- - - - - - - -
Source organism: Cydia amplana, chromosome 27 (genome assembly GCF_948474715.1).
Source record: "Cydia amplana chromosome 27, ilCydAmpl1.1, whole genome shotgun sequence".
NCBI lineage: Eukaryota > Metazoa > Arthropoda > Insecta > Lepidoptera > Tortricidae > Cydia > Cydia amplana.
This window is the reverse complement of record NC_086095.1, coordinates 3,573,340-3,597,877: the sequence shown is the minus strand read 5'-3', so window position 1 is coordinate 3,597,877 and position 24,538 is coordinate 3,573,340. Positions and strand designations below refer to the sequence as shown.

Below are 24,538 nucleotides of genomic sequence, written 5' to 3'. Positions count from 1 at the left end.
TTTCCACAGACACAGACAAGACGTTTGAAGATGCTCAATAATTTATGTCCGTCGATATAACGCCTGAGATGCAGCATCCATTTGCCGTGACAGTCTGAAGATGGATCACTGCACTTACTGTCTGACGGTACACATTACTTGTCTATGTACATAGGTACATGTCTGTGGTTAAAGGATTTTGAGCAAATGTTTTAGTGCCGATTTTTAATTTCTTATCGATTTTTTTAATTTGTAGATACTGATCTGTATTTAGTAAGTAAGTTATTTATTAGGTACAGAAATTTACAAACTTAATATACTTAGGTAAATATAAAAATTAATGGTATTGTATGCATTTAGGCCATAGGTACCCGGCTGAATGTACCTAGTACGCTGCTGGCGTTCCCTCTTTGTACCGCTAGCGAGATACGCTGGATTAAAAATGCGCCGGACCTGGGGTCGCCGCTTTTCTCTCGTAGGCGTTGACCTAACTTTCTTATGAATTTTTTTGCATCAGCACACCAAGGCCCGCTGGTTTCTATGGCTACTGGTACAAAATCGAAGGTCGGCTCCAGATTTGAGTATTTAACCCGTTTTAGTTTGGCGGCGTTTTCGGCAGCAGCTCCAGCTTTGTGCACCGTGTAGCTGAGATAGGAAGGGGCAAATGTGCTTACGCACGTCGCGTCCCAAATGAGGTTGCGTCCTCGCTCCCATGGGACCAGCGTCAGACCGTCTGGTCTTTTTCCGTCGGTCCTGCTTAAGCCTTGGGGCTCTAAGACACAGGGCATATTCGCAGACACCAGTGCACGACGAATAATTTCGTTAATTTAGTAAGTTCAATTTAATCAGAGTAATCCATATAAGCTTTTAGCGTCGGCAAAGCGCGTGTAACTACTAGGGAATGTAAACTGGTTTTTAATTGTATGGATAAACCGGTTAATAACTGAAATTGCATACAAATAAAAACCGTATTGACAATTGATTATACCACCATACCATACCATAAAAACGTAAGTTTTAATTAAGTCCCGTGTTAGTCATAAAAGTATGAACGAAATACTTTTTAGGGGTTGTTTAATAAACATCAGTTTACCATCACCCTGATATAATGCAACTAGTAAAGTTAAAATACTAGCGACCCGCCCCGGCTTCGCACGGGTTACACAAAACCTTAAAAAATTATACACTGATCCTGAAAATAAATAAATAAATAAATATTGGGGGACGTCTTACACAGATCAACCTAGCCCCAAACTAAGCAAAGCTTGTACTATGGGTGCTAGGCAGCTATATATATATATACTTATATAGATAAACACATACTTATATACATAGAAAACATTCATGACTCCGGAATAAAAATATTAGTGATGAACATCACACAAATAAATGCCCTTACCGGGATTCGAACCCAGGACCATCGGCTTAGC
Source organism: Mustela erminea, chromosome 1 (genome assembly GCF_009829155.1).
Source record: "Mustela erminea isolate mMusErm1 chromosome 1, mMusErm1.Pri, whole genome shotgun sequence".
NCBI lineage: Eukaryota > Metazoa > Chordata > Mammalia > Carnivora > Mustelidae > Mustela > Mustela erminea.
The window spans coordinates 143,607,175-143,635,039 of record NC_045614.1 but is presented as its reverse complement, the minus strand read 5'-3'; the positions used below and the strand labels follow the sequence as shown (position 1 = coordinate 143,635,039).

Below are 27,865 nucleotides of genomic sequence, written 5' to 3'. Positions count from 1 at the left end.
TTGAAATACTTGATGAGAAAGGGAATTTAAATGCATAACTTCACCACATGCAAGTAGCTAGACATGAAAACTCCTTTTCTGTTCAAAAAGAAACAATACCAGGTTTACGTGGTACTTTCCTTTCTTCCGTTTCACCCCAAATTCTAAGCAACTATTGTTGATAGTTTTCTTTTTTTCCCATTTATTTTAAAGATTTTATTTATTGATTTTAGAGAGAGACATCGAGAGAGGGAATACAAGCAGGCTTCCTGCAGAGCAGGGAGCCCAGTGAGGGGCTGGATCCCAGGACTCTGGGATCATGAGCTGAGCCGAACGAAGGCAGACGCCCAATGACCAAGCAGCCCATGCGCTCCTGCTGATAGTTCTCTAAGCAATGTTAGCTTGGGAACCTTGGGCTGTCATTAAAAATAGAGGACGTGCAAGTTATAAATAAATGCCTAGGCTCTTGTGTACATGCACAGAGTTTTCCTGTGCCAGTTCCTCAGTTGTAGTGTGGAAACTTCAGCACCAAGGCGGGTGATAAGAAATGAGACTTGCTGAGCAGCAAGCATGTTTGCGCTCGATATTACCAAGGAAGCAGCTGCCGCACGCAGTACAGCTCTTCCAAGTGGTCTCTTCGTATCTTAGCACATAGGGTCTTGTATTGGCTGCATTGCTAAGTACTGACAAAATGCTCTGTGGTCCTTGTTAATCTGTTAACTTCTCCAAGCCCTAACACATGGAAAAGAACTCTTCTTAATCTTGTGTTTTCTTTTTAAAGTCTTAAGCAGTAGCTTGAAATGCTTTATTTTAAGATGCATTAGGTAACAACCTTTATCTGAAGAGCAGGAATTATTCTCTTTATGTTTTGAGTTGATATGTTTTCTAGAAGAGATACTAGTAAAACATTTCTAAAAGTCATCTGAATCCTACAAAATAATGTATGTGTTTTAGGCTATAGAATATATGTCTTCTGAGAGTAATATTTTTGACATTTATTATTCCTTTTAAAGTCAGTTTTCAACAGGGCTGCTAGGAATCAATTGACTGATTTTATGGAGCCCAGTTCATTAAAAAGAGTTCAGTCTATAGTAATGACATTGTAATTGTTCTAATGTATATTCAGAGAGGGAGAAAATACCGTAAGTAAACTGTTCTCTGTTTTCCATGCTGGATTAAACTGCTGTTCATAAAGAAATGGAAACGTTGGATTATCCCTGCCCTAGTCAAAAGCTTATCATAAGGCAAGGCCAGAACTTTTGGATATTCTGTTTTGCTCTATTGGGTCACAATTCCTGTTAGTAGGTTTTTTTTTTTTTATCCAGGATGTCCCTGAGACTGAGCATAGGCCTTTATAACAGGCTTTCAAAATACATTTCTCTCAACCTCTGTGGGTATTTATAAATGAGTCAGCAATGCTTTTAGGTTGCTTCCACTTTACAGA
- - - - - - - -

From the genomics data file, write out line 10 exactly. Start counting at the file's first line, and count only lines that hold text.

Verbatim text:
The window spans coordinates 143,607,175-143,635,039 of record NC_045614.1 but is presented as its reverse complement, the minus strand read 5'-3'; the positions used below and the strand labels follow the sequence as shown (position 1 = coordinate 143,635,039).